Olympic athletes banned from political statements at 2020 Tokyo Games

The 2020 Olympics begin in July

The International Olympic Committee on Thursday affirmed that athletes are banned from making political statements at the upcoming 2020 Summer Olympics in Tokyo, Japan, months after two Americans were rebuked for their demonstrations at the Pan-American Games.

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Officials unveiled strict rules governing athlete behavior in the form of Rule 50 of the Olympic Charter. The rule states that “no kind of demonstration or political, religious or racial propaganda is permitted in any Olympic sites, venues or other areas.”

While Rule 50 already existed, the IOC identified specific examples of actions that are no longer permitted during the Olympics. Athletes are banned from kneeling, making hand gestures or displaying political messages in the form of armbands or other attire, among other restrictions.

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“It is a fundamental principle that sport is neutral and must be separate from political, religious or any other type of interference,” the IOC Athletes’ Commission said. “Specifically, the focus for the field of play and related ceremonies must be on celebrating athletes’ performance, and showcasing sport and its values.”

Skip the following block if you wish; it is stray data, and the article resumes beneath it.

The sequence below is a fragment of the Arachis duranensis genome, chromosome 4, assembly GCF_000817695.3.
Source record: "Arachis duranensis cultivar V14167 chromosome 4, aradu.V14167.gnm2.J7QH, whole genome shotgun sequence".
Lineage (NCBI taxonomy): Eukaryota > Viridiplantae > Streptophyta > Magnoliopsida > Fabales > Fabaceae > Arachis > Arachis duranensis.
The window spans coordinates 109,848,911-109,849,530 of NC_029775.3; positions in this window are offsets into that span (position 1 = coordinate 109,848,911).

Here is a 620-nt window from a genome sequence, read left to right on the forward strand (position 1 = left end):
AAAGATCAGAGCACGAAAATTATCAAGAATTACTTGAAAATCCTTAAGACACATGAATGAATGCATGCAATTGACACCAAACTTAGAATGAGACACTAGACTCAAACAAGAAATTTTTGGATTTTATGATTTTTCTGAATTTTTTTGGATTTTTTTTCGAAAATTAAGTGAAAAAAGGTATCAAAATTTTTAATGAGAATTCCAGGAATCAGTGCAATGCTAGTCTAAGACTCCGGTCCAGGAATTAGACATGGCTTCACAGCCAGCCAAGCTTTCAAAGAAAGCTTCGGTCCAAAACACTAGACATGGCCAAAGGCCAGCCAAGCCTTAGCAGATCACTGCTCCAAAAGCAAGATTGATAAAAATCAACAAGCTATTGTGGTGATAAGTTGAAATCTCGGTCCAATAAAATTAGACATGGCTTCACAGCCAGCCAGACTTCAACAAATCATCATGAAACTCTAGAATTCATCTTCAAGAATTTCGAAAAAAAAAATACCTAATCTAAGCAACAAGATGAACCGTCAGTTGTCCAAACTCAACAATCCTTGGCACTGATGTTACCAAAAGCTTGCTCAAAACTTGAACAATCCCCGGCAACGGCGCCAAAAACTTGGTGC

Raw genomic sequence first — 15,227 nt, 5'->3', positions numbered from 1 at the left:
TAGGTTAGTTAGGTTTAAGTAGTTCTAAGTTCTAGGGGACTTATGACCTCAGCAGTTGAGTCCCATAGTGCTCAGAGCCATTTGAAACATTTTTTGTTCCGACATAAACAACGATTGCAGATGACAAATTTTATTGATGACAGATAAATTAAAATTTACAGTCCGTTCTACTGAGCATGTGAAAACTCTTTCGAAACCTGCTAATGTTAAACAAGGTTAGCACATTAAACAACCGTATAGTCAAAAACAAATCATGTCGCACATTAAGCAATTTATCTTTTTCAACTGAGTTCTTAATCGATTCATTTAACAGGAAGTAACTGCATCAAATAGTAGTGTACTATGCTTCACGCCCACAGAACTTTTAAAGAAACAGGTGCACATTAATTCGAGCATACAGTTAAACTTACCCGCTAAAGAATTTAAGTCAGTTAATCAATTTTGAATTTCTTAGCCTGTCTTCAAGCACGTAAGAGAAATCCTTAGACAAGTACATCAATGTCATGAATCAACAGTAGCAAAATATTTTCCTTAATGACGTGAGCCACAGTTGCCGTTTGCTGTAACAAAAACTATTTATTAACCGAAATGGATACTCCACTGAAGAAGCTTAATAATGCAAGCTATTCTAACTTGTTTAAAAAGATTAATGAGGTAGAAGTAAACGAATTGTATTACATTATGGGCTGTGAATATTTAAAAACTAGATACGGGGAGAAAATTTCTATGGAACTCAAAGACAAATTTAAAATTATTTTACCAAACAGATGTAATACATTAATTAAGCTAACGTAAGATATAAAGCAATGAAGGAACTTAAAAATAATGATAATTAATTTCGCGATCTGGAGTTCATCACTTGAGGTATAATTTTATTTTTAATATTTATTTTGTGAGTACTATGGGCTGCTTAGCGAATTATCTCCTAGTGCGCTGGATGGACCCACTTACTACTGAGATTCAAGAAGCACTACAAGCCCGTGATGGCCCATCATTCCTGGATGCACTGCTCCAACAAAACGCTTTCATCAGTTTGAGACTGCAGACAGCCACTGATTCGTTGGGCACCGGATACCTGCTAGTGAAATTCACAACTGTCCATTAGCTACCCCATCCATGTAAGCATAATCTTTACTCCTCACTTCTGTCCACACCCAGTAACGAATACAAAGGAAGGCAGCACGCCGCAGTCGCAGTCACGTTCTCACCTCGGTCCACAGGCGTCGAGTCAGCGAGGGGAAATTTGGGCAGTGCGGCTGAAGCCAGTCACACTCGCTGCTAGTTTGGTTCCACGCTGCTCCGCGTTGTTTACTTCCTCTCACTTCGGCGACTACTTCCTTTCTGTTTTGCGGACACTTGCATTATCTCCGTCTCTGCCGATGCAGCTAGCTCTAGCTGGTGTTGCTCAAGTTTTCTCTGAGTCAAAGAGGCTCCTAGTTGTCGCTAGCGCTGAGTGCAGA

Rule 50 notes that athletes are subject to restrictions on political statements while on the field of play, in the Olympic Village, on the medal podium and attending any official Olympic ceremony. Team officials, coaches and trainers are also subject to the rules.

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Olympic athletes are free to express their political views on social media, at team meeting and while speaking to the media, the IOC noted.

The rule clarification came months after two U.S. athletes, fencer Race Imboden and hammer thrower Gwen Berry, staged protests while on the medal podium at the Pan-American Games in Leru. Imboden took a knee on the medal stand to protest social and political injustice, mirroring similar protests by former NFL quarterback Colin Kaepernick and other NFL players in recent years.

The U.S. Olympic and Paralympic Committee placed both athletes on a 12-month probationary period for their actions.

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The 2020 Olympics begin in July.